One of the greatest gifts we can give our children, beyond keeping them safe, healthy, and loved, is to instill in them a love of reading. Learning to read can be tricky for some, yes, but along with stimulating their imagination, strong reading skills are also the basis for learning all other subjects they come across.
If you start reading to your children at an early age, they will develop better communication skills, and be able to concentrate and focus with more ease later in life. In the first six years of their lives, children learn at a much faster rate than at any other time in their lives. When a young child is taught to read, it has a profound impact on the function and development of their brain. Really, there's no time to waste when it comes to reading!
Believe it or not, storytelling isn't just reserved for bedtime. It's a great way to bond with one another and relax after a day at school. It also isn't just for little kids. Bigger kids also enjoy being read to or reading out aloud to their parents. However, we need to keep in mind that not every kid loves to read. For some parents, it's a struggle to get their child to pick up a book.
Some children are reluctant to read because they don't read so well or because, quite simply, they haven't yet learned to appreciate how great books really are. Maybe they just haven't stumbled upon the right book yet. Sadly, there's no magic potion to get your kids to start reading, but what you can do is check out our six tips on how to make reading more fun!
1. Let Them Pick Out What They Want to Read
As tempting as it may be to try to encourage your child to read a book that you think they should be reading, let them decide. Reading should be fun and not a chore. It's incredibly important to start fostering their love of reading at an early age, so don't sweat it if your child picks a book that you think is silly, boring, or too basic. As long as they're enjoying it, then it doesn't matter.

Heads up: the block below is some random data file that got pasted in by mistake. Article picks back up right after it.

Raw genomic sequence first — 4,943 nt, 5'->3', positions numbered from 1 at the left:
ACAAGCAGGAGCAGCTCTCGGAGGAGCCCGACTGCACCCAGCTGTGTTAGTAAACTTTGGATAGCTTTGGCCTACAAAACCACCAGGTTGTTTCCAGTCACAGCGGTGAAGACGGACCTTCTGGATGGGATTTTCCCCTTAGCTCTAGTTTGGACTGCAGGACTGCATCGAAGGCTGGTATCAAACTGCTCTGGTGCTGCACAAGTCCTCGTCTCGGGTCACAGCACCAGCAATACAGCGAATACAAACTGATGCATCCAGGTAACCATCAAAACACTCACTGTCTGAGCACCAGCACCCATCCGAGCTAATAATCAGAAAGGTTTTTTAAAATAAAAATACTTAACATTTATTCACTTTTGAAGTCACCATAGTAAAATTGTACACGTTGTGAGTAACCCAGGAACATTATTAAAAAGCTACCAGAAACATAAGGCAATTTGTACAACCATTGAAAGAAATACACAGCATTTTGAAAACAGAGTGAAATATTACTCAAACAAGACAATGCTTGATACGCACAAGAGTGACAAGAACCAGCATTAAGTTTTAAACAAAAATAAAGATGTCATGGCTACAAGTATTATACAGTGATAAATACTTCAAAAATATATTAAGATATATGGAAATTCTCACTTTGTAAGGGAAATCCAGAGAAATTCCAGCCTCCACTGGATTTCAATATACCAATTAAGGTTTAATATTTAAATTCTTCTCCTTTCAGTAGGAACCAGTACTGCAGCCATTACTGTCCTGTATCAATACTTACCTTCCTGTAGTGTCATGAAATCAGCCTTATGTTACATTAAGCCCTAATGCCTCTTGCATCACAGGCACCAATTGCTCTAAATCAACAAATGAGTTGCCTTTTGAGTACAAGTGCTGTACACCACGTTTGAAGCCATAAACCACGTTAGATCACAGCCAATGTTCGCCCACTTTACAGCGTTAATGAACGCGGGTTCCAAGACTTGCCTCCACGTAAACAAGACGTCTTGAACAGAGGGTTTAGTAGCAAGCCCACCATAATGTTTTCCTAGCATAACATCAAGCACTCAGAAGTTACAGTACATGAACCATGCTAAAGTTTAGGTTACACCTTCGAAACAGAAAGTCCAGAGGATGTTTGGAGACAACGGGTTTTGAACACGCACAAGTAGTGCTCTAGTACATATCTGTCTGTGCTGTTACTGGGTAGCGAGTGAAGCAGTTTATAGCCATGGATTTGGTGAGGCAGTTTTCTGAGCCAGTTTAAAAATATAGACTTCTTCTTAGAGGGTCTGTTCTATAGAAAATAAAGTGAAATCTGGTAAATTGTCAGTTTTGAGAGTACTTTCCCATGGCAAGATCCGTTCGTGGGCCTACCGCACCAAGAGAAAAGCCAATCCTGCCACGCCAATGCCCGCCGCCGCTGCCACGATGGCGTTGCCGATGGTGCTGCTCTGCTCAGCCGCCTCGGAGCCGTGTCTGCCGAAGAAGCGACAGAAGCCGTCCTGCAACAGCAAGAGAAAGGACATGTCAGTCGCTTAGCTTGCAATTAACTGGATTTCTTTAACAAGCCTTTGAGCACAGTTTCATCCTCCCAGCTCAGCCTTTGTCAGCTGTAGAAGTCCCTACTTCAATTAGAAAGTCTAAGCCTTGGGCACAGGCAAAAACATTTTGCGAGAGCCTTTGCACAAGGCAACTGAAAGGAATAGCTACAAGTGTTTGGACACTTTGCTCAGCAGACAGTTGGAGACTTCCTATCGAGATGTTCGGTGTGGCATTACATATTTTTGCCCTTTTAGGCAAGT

Children don't have to learn something every time they read a book. While kids are learning to read, they could—and should—also just read for fun, even if they're just looking at the pictures. It should become second nature to them. So, whether it's a comic book, a chapter book, a picture book, an instruction manual, or a recipe, don't judge or discourage them, just let them enjoy the experience.
Once they see their peers reading, you'll soon find them naturally gravitating towards more "age-appropriate" material. What's more, if a book is too challenging or not interesting enough to them, they might lost their confidence, which will put them off reading altogether. So, follow their pace, let them read what they want (as long as it's not inappropriate!) and remember that every child learns at different speeds and has different interests, but they all get there in the end.
When my son was in the first grade, he would literally take 10 books out of the library at a time. His choice would range from chapter books like Diary Of A Wimpy Kid and Big Nate, to picture books such as, well, anything by Mo Willems. At first I couldn't understand why, despite being a very competent reader, he kept choosing "baby" books. I was tempted to dissuade him from reading them,but then I started to appreciate their appeal.